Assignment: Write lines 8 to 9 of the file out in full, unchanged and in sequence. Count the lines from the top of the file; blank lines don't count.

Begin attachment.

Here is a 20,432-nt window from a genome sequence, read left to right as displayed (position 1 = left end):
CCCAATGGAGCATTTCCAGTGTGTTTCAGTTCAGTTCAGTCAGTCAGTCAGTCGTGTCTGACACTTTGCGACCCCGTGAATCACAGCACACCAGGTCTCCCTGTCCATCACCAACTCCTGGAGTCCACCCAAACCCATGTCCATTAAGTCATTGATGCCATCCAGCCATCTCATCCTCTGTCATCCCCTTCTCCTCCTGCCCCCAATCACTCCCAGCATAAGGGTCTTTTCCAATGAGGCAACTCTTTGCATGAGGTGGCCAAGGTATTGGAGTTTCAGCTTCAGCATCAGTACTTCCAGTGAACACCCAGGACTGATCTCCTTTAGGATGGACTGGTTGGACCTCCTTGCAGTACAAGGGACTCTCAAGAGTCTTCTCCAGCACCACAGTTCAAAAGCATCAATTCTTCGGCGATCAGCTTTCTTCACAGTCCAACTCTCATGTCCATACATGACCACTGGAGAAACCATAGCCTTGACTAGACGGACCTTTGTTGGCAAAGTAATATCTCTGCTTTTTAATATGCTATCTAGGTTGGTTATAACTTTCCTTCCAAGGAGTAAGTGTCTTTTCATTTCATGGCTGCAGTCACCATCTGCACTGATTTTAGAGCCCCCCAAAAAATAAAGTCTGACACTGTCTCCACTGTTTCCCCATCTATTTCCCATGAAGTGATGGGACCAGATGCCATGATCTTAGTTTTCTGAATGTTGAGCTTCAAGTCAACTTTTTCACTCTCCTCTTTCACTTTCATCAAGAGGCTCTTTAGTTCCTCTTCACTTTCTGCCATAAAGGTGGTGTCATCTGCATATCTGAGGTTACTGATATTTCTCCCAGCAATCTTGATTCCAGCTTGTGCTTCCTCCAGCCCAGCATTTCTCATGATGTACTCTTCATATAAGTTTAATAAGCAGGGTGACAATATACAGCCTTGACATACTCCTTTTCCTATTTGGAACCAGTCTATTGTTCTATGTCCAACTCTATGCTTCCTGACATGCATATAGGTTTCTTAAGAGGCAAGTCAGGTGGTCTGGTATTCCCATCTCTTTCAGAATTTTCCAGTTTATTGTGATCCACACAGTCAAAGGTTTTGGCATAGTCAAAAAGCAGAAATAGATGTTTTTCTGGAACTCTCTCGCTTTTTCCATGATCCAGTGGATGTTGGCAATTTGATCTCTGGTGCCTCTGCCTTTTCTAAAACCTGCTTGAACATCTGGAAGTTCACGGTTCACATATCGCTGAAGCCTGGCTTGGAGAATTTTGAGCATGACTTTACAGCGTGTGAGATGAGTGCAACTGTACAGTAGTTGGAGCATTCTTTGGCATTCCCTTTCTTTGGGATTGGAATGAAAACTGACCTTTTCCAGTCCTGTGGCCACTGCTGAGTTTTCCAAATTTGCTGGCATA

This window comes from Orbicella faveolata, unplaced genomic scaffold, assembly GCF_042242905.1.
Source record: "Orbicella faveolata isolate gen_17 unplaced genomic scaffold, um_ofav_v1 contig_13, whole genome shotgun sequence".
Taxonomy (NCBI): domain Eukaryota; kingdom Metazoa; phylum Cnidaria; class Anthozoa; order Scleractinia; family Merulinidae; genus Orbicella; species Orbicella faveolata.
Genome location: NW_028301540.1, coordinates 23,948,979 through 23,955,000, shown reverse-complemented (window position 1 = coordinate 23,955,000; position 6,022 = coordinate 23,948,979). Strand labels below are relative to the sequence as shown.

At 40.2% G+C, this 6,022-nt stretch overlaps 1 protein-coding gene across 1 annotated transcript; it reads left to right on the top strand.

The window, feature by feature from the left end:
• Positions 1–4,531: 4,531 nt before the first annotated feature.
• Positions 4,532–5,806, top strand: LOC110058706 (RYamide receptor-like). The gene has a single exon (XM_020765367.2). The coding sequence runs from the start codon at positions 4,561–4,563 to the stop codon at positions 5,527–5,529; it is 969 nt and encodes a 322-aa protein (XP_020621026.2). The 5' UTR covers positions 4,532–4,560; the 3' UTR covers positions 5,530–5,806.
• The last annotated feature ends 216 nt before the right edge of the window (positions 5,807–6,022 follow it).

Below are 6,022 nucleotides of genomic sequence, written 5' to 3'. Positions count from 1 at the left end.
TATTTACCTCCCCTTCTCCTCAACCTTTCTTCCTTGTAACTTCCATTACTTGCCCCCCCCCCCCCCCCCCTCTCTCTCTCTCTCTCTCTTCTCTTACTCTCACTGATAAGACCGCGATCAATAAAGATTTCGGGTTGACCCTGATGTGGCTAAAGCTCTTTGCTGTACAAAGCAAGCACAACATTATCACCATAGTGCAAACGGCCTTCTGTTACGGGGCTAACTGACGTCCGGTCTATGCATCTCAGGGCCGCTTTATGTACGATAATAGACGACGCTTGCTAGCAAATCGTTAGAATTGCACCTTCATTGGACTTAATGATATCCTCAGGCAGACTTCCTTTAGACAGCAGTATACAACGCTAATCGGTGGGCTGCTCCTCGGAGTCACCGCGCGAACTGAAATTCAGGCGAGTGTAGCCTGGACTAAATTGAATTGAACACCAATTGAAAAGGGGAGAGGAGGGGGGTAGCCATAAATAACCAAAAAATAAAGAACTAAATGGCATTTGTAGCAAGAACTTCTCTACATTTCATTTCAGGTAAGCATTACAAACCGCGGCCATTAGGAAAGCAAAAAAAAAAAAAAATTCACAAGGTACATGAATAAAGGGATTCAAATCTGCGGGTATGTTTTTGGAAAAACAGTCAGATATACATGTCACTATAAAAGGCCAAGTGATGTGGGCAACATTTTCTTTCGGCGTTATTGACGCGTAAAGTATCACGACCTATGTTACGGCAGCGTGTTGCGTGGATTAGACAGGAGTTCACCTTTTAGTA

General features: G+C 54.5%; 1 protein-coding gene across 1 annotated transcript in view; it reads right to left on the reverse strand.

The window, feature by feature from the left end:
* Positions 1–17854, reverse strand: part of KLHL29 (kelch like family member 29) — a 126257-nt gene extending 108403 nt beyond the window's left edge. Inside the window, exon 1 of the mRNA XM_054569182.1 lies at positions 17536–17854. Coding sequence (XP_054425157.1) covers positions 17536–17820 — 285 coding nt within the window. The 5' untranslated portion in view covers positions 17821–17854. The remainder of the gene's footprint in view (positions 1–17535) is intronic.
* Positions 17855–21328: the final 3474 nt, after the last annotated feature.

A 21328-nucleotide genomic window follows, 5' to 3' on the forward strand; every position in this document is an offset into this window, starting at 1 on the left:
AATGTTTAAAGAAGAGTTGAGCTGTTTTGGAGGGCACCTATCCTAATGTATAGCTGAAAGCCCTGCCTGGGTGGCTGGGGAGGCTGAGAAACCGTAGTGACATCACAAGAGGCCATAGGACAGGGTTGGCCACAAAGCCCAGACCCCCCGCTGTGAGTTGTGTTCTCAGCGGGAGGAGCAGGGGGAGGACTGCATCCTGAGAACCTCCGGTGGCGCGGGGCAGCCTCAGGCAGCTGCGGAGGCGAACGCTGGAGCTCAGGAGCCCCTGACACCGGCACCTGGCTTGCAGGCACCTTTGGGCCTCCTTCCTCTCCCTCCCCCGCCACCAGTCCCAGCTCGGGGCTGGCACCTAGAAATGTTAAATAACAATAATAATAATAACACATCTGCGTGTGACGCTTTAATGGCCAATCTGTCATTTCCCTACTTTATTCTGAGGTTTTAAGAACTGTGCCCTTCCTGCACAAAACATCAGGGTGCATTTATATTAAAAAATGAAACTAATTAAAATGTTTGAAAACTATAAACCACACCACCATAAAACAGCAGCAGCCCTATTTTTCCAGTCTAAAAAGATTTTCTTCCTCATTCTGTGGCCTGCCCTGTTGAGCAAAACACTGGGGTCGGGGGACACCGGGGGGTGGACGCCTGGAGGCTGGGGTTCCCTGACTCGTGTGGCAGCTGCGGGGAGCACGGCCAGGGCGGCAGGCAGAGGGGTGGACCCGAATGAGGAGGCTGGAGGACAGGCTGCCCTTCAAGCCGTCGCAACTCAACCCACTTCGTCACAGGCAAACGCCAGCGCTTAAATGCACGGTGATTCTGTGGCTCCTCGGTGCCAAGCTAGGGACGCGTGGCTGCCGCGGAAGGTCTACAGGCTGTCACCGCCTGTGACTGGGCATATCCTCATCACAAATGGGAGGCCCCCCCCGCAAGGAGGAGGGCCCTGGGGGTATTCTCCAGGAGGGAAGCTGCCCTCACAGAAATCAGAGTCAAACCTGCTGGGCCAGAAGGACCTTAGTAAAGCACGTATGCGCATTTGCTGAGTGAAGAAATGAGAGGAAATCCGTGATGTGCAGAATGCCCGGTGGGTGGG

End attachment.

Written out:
The window, feature by feature from the left end:
• Positions 1–4,531: 4,531 nt before the first annotated feature.